Friday, November 18, 2011

Time Traveling With Your Guitar

So we look at where we are on our instruments, then we look at where we'd like to be.  The gulf between our current position and the that which we'd like to attain may seem impossible to cross.  How in the world do the players we admire get to such an incredible skill level?  While it may come easier to some, the story of the tortoise and the hare plays out in the realm of music.  Perseverance is ultimately more important than being the  child prodigy who got off to a fast start.

However, having a strategy of how you are going to travel into the future with your guitar is key.  What is your destination?  Have you defined it, or are you merely wandering around the musical planet like a hobo - traveling to wherever the train you've jumped is heading.

Let me share a couple examples from my own journey.

Several years ago it dawned on me that my vibrato was very weak.  I talked to a violinist who had magnificent vibrato and asked her how she developed it.  Her answer, "I practice vibrato about 15 minutes each day".  Then I read an interview with guitarist Andy Latimer of the group Camel who happens to have one of the nicest vibratos I've heard yet.  When asked about it, his reply was, "I spend time wiggling my finger back and forth".  Doh!  The light bulb went off.  So you have to PRACTICE vibrato to get a good vibrato.

I realized it would probably take a year or so to make significant advancement with my vibrato - BUT, I also realized a year was going to pass whether I was working on my vibrato or not.  Why not enter the future 12 months from now with a stronger vibrato?  So for the next year, if I was watching a movie at home, I'd have my Strat in my lap.  I'd mute the strings with my picking hand so as to not make any noise, and with my fretting hand I'd do the following:

  • With my 1st finger of the 1st fret of the 6th string, I'd slowly move my finger back and forth - bending the string slightly both away from the 5th string and then alternative towards the 5th string.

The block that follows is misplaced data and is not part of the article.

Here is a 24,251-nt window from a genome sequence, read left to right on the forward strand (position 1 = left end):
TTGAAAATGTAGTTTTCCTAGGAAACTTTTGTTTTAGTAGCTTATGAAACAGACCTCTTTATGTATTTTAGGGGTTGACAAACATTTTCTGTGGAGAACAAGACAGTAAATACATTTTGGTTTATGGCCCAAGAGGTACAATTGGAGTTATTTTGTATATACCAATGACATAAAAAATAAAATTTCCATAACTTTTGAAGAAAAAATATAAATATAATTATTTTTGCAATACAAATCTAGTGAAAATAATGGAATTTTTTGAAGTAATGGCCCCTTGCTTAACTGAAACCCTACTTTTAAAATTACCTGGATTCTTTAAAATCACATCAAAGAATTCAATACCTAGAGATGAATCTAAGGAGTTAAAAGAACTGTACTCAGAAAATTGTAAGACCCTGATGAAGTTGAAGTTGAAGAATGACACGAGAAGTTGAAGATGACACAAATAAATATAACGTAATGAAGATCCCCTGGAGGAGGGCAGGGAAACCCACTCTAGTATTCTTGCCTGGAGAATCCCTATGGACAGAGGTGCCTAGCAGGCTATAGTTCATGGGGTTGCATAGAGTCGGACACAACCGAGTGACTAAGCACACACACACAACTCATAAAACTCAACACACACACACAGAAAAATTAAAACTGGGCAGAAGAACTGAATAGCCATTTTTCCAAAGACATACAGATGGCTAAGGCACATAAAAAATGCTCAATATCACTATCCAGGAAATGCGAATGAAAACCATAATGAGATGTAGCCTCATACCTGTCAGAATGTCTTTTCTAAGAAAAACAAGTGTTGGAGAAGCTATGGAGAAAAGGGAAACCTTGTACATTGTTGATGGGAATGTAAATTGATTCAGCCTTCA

• Then staying on the 6th string, I'd do the same with my 2nd finger on the 2nd fret, then my 3rd finger on the 3rd fret, then my 4th finger on the 4th fret.
  • Then I'd shift my first finger to the 5th fret of the 6th string and repeat the process above.
  • I'd keep shifting until I got the highest fret on the 6th string, then I'd repeat the process on the 5th, 4th, 3rd, 2nd, and 1st strings.
  • At the end of this exercise, I had worked out all four fingers and covered every fret on each string.
Guess what?  Twelve months came and went and at the end of it, my vibrato had improved significantly.

I've got several other stories of similar approaches to improving my playing.  What is it you're going after?  Is it speed?  Is it knowledge of the fretboard?  Is it sight reading?  Is it tone?  Is it taste?  Whatever it is will take some time - BUT time keeps marching on whether you are working on improving your playing or not!

Now there is a huge difference between working hard vs. working smart.  Define your destination.  Then search out those players who have already arrived there and find out how they did it.  Don't reinvent the wheel.

The important thing is to begin your trek with a map in hand.  You need to know where you want to go so that you don't wander aimlessly.  It may seem like a long way to travel to reach your musical destination, but you've got to get started and keep walking.  The journey of a thousand miles begins with a good swift kick in the pants.  Don't despise small beginnings - everyone else who is better than you was once at the same level you are now.

"Are you reelin' in the years, just stowing away the time?"  Time is an asset that I value more than money or possessions.  It can be spent, it can be redeemed, but time can never be replaced.  How are you using the time you've been given?  We can't stop the clock - we can only ride it.  Where is it taking you?

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